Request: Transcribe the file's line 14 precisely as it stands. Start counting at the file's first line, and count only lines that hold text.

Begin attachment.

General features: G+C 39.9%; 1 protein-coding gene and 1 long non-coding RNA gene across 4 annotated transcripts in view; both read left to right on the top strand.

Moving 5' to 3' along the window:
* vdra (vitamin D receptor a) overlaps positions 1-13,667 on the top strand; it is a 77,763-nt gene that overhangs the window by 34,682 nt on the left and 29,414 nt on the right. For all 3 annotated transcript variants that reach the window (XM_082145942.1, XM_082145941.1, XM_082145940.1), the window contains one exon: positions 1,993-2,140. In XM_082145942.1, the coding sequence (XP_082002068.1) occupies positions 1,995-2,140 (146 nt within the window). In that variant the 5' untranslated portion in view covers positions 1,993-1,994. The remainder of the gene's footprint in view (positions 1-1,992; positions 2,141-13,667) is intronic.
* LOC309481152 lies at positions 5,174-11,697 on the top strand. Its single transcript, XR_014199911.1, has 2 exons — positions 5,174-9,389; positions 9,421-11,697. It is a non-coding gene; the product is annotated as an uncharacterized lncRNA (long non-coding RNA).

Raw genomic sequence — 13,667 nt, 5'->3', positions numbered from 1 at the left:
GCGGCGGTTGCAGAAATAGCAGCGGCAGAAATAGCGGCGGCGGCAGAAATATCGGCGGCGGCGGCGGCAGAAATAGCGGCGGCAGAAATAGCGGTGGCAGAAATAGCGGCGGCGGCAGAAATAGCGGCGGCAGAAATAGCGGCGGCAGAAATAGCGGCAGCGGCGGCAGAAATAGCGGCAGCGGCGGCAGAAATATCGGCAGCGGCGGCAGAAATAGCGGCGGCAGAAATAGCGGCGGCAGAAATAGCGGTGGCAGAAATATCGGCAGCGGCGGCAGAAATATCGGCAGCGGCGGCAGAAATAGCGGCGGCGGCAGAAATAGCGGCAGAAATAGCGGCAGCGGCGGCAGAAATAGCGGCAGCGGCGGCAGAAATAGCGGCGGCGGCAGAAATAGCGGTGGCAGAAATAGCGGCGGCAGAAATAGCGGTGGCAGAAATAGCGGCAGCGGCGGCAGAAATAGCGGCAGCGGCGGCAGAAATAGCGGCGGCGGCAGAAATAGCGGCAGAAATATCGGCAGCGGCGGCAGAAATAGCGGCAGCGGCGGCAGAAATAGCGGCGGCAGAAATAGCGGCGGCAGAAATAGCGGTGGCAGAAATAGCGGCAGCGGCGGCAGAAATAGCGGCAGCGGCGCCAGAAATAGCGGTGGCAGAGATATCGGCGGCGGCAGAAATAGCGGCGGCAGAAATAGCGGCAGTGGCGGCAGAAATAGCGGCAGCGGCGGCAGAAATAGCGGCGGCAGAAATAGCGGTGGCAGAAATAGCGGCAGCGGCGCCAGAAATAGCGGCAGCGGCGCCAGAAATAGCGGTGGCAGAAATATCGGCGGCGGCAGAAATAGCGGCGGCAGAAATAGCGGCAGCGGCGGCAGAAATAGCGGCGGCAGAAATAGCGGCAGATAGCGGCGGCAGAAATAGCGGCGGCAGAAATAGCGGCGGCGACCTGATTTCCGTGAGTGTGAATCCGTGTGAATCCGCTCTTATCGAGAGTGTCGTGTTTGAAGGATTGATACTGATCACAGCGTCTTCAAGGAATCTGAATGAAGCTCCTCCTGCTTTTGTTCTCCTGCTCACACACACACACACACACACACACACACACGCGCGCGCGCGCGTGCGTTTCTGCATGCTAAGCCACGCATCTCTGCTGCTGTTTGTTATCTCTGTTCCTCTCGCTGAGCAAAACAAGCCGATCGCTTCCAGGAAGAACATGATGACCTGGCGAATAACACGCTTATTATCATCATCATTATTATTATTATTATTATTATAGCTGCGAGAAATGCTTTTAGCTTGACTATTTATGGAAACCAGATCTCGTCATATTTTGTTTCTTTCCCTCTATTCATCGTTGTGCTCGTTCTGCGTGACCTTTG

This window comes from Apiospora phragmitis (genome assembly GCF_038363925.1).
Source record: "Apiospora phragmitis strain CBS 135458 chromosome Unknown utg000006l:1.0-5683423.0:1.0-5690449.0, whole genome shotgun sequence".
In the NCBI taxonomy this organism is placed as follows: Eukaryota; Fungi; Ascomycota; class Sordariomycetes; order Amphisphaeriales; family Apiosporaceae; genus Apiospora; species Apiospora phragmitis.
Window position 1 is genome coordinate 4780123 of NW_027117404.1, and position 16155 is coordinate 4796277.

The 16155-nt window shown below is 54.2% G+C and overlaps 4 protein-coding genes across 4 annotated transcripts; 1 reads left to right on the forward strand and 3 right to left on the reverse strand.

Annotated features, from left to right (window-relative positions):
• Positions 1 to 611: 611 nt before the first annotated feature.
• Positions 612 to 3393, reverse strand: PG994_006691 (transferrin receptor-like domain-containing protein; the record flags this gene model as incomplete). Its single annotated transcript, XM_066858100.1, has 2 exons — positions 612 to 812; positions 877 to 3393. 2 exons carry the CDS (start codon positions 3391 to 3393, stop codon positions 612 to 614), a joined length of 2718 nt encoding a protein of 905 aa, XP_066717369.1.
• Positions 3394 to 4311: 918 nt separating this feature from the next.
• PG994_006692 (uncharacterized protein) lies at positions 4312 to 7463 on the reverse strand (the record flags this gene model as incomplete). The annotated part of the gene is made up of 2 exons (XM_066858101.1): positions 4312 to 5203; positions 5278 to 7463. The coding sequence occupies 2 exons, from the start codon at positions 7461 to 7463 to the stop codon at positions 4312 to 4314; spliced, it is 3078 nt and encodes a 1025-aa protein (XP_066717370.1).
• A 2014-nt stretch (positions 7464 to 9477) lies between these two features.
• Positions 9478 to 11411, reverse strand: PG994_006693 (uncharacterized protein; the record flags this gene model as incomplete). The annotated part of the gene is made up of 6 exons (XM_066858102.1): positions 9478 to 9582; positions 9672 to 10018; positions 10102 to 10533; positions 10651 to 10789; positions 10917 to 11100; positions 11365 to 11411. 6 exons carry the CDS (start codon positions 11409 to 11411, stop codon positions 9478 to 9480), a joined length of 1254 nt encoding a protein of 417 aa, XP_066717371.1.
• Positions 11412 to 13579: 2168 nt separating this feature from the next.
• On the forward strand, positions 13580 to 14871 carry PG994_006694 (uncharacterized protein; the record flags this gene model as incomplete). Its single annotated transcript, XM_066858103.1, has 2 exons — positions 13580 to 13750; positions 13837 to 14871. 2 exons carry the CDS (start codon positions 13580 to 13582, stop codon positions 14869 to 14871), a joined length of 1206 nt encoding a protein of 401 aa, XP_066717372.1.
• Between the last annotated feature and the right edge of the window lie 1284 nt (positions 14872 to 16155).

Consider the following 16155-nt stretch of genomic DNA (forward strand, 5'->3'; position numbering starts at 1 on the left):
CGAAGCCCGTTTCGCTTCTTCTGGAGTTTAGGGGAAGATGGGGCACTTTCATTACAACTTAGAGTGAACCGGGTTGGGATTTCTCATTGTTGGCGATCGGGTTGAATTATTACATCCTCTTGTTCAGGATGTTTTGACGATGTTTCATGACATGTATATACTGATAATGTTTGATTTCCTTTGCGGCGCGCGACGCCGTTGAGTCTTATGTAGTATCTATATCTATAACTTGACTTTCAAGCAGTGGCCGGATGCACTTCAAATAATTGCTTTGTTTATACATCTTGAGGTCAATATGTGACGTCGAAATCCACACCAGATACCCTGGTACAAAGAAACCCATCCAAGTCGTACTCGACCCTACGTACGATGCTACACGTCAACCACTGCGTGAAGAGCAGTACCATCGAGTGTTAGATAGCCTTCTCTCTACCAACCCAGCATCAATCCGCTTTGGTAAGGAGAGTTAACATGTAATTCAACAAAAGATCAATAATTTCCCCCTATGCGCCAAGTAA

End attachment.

• Positions 612 to 3393, reverse strand: PG994_006691 (transferrin receptor-like domain-containing protein; the record flags this gene model as incomplete). Its single annotated transcript, XM_066858100.1, has 2 exons — positions 612 to 812; positions 877 to 3393. 2 exons carry the CDS (start codon positions 3391 to 3393, stop codon positions 612 to 614), a joined length of 2718 nt encoding a protein of 905 aa, XP_066717369.1.